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Project Luke Application Form

May 12, 2011 Notification: The Project Luke Fellowship is discontinued until further notice for a period of transition.

Provisions and Expectations of the Project Luke Fellowship:

1. Two fellowships will be awarded for the 2009-2010 academic calendar year.
2. Fellowships will be awarded on a competitive basis.
3. Applications and all supporting documents must be in hand no later than November 30th of 2008.
4. The academic year extends eight months from the first week of September until the last week of April the following year.
5. The fellowship does not provide for family members to accompany the fellowship recipent.
6. The fellowship does not make provision for travel expenses.
7. The fellowship does not make provision for the required U.S. medical insurance.
8. Applicants must provide a letter of guarantee from a church, mission, or reputable institution in North America or Europe guaranteeing the applicant's roundtrip travel expense, required medical insurance, and any emergency expenses.
9. The fellowship includes the following: (a) use of a furnished apartment for the eight months of the fellowship; (b) a monthly allowance of $550 U.S. for the eight months of the Fellowship; (c) a textbook allowance of $200 U.S.
10. Fellowship recipients agree to: (a) live in residence at OMSC, participating in the commu nity life and worship; (b) participate in the study program of OMSC, attending a minimum of twenty-two weekly seminars in the course of the academic year; (c) complete the writing of ten biographical studies for inclusion in the DACB; (d) be prepared to give one or two lectures on the subject(s) of their study; (e) be willing to prepare one article for the International Bulletin of Missionary Research, if requested to do so; (f) upon returning home, serve as an official DACB resource person, available for consultation with DACB researchers and writers in Africa.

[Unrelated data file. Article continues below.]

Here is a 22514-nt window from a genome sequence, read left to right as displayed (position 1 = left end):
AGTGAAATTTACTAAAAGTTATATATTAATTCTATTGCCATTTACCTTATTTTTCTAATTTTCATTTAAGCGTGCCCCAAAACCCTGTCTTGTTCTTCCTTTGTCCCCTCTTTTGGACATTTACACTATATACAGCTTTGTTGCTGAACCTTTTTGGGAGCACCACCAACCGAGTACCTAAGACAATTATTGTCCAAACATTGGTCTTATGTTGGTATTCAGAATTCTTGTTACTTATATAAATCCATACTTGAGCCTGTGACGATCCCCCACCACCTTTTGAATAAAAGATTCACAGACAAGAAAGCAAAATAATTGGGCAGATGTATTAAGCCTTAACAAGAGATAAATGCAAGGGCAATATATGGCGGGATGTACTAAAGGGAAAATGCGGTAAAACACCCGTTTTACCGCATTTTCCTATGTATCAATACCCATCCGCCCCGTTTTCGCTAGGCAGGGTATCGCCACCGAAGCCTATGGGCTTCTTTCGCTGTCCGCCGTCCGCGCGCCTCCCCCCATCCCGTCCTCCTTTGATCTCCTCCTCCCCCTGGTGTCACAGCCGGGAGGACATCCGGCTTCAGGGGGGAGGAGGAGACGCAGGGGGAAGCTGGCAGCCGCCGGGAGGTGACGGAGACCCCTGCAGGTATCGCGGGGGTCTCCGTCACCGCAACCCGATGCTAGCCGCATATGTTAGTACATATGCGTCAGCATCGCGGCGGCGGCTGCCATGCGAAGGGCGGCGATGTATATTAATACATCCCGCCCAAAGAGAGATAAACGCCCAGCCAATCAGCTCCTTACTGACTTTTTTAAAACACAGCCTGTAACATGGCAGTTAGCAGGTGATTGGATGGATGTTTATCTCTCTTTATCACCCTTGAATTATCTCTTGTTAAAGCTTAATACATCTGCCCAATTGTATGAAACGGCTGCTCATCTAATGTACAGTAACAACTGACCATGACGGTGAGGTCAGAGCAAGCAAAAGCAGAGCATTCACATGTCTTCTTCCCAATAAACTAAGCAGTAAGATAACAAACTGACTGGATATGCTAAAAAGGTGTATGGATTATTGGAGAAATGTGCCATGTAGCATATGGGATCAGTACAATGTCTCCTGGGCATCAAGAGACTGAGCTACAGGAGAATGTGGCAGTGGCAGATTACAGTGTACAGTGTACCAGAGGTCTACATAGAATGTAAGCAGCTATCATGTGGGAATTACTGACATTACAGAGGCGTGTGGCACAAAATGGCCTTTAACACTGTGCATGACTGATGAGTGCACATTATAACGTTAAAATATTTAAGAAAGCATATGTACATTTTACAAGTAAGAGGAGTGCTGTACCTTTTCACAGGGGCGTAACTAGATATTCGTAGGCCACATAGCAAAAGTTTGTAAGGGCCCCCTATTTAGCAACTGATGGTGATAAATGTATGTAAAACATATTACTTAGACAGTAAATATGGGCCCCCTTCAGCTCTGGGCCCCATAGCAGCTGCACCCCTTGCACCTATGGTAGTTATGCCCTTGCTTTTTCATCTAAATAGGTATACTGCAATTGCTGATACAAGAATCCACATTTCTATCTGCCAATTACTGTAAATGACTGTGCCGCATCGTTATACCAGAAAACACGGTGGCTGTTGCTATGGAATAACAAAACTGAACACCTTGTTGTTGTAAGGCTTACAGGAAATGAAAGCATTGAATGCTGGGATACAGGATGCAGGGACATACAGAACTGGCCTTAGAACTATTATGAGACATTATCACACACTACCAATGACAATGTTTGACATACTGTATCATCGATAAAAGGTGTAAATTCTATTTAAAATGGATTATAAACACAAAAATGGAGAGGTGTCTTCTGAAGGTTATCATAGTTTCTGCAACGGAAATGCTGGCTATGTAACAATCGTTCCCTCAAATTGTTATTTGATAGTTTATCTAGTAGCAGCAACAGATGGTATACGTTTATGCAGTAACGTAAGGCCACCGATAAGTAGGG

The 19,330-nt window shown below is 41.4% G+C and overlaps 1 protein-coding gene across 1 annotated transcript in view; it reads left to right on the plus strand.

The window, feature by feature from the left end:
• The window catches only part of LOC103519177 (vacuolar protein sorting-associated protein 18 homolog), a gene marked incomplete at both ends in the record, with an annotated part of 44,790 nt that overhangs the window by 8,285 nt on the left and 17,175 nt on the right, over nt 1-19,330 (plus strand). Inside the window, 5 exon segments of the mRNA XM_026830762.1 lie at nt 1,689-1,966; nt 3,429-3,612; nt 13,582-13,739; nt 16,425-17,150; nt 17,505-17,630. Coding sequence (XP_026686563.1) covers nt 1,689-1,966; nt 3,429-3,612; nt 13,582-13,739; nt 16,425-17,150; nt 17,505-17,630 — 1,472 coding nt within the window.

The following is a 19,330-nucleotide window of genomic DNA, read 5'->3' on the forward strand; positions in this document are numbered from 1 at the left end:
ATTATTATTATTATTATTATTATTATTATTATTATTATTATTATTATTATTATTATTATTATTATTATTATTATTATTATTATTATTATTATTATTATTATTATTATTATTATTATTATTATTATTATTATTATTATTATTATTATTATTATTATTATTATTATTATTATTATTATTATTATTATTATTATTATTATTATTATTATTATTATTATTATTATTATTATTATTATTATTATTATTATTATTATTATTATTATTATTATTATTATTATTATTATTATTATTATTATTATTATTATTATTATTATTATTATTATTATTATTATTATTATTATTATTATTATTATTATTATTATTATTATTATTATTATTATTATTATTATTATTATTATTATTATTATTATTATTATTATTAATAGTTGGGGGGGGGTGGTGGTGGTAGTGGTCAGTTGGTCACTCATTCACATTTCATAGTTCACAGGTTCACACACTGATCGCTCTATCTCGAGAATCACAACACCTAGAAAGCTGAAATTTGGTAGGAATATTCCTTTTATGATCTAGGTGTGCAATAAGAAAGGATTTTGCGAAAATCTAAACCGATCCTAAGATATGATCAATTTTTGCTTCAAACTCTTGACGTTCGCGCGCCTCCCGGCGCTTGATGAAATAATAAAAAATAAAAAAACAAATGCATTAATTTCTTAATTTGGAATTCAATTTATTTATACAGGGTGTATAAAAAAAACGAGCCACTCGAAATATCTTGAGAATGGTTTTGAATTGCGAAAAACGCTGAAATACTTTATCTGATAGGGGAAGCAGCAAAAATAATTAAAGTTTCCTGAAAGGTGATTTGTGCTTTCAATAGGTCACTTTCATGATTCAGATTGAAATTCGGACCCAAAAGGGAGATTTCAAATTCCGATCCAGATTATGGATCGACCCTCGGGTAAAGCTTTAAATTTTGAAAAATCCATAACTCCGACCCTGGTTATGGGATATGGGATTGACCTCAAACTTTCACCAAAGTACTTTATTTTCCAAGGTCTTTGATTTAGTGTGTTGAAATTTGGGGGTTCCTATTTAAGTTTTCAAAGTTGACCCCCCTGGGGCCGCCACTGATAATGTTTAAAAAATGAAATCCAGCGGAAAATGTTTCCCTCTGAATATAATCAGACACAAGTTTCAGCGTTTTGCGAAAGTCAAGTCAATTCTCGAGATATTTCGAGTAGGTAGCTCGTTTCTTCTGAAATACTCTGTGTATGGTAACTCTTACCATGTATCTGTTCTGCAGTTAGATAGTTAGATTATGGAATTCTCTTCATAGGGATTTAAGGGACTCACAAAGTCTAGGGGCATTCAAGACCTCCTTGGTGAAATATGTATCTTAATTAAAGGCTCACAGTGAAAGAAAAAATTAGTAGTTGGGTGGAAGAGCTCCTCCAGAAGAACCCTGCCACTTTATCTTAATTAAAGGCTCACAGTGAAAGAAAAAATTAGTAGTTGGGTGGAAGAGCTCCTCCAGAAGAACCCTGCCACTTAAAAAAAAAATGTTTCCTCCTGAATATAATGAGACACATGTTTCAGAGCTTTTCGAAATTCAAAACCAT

Proposed Subjects of Research

Two Project Luke Fellowships are offered each year, on a competitive basis. Please provide information on ten (or more) persons whom you regard as significant figures in the history, special character and vitality of the African church (regional, national, continental, or international). On separate paper, provide a short summary of each of your proposed subjects, including sources of information. These will normally not be living subjects. This material must be included with your application.

As you draw up the list of your ten proposed biographical subjects, please take into account the following guidelines:
1. Subjects whose stories already appear in the DACB will normally not be considered. Therefore, when drawing up your list of proposed subjects, it is important to consult the DACB either online or at a DACB participating institution, to ascertain whether or not the DACB already has stories on your proposed subjects.

2. Your subjects need not be confined to professional clerics, missionaries, or theologians, but might include laypersons from various walks of life whose stories are essential to an understanding of the church in Africa.

3. Articles, which you will finalize during your residency at OMSC, must not be longer than 3,000 words, and must not be shorter than 500 words.

4. As the intent and purpose of the DACB is to record the history of African Christianity, we ask that you focus, whenever possible, on writing the stories of deceased subjects. Please include dates (or approximate dates) for your proposed subjects. 5. Your ten proposed biographical subjects should not include more than two living subjects. The living subjects should fulfill the requirements in #6.

6. If you choose to write on living subjects, their stories will not be published in the DACB unless the subject is (a) of a very venerable age (over 70) and (b) they have retired from all active ministry (in other words, their story is complete). If the living subjects do not fulfill these conditions, their stories will be kept on file in the DACB office for future use.
N.B. If you are accepted as a Project Luke fellow, you will be asked to provide a detailed list of sources for each of your proposed subjects, once your list has been approved by the project manager. We urge you to collect some sources of information locally before coming to OMSC. These sources may include (but are not limited to): local archives available only in Africa, interviews (tape recorded, transcribed, or in note form), local newspaper and magazine articles, institutional records, and school files.